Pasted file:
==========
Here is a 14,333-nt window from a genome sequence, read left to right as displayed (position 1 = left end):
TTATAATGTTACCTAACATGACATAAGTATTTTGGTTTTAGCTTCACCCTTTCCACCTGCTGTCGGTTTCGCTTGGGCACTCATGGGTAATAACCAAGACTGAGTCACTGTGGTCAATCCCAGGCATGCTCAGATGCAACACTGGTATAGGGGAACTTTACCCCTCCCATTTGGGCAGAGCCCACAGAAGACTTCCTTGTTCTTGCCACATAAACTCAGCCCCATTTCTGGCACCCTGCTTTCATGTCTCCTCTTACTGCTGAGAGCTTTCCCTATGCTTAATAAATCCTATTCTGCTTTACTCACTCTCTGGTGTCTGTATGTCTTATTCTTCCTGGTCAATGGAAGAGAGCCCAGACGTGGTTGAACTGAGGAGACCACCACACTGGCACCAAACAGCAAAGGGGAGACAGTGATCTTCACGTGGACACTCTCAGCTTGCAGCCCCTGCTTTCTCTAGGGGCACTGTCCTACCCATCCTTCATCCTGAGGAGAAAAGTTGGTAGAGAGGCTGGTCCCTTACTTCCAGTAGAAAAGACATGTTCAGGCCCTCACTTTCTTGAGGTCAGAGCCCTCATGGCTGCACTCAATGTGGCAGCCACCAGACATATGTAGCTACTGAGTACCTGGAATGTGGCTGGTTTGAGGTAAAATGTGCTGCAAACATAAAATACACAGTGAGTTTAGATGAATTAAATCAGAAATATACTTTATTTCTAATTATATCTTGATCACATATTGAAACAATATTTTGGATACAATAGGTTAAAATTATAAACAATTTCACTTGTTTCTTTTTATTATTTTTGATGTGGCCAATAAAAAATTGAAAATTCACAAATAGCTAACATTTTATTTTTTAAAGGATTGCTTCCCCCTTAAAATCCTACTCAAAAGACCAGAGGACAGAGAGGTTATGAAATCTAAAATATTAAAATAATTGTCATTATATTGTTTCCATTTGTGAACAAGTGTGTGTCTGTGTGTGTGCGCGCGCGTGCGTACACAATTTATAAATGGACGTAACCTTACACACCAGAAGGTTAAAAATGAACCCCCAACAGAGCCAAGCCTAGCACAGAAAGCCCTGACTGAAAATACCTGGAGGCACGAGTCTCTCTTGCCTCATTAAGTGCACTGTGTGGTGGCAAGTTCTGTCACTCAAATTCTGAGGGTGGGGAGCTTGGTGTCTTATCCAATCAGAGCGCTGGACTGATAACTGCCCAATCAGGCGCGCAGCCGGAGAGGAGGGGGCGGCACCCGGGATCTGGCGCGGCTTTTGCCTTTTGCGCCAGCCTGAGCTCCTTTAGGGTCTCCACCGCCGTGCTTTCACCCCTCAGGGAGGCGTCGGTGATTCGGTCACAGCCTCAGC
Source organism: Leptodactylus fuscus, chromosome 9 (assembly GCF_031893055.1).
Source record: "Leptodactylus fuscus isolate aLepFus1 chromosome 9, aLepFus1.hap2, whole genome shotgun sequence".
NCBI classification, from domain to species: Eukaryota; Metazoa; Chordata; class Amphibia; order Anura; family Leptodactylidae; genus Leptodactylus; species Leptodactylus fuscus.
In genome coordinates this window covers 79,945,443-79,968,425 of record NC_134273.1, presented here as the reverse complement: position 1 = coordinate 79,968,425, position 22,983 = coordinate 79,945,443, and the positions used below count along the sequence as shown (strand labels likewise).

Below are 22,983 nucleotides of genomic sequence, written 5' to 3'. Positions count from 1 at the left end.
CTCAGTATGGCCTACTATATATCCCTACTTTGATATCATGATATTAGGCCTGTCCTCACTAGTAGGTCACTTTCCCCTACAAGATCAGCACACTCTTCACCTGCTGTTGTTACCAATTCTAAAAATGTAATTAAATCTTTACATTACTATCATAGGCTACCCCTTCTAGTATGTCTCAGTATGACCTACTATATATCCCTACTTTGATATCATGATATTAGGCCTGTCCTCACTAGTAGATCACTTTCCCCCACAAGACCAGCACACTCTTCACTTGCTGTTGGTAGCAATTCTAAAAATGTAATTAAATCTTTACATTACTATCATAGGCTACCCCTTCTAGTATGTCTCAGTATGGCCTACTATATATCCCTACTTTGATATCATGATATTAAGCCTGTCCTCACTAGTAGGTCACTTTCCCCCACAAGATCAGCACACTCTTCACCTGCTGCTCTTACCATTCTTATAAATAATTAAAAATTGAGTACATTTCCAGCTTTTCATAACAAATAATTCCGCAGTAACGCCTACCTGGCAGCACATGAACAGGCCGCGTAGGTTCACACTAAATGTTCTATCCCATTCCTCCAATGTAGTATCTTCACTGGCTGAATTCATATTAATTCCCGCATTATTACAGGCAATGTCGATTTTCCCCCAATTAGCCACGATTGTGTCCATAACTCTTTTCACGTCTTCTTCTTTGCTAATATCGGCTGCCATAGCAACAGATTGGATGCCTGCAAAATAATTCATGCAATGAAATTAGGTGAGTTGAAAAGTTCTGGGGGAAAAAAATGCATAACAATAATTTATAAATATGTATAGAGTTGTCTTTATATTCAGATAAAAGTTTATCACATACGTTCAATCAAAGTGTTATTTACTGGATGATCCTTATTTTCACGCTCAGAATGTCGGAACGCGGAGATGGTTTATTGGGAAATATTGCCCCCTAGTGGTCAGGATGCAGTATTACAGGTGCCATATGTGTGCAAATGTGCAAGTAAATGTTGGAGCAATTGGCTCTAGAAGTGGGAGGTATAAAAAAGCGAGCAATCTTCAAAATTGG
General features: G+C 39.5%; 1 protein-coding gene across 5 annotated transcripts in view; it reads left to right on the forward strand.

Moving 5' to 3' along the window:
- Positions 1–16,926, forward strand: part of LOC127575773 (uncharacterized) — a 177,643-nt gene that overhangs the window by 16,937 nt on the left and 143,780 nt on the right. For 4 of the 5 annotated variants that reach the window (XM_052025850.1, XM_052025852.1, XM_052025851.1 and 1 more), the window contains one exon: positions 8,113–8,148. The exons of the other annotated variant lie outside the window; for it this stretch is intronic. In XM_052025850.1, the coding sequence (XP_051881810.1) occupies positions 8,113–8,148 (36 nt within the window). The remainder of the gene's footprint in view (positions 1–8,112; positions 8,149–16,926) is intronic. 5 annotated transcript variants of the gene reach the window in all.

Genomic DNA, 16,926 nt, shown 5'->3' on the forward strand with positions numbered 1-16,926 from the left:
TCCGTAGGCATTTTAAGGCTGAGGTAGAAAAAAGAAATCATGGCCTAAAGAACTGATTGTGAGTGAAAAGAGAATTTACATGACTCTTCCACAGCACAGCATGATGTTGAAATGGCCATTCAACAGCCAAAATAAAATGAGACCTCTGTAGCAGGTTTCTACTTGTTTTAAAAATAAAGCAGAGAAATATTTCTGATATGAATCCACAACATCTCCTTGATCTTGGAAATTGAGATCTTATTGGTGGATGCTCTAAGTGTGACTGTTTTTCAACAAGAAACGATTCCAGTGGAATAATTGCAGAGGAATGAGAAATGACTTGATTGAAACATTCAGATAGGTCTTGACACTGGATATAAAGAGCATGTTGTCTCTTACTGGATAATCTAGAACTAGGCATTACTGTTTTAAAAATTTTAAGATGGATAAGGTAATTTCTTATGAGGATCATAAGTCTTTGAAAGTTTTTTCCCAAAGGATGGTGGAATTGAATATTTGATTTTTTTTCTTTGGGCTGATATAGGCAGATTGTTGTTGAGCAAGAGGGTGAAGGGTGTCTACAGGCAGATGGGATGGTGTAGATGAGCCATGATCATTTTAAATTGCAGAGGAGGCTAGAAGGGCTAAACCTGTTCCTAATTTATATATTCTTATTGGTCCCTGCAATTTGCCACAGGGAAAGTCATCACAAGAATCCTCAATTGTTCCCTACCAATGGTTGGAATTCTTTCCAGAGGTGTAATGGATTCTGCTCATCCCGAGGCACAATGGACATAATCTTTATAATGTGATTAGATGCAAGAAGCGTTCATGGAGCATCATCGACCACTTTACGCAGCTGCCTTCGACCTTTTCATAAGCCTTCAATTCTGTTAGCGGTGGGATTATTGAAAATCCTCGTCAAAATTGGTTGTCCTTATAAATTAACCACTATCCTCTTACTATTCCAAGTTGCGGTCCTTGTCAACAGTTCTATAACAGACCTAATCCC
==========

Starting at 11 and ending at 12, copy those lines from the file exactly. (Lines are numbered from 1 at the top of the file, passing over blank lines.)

- Positions 1–16,926, forward strand: part of LOC127575773 (uncharacterized) — a 177,643-nt gene that overhangs the window by 16,937 nt on the left and 143,780 nt on the right. For 4 of the 5 annotated variants that reach the window (XM_052025850.1, XM_052025852.1, XM_052025851.1 and 1 more), the window contains one exon: positions 8,113–8,148. The exons of the other annotated variant lie outside the window; for it this stretch is intronic. In XM_052025850.1, the coding sequence (XP_051881810.1) occupies positions 8,113–8,148 (36 nt within the window). The remainder of the gene's footprint in view (positions 1–8,112; positions 8,149–16,926) is intronic. 5 annotated transcript variants of the gene reach the window in all.

Genomic DNA, 16,926 nt, shown 5'->3' on the forward strand with positions numbered 1-16,926 from the left: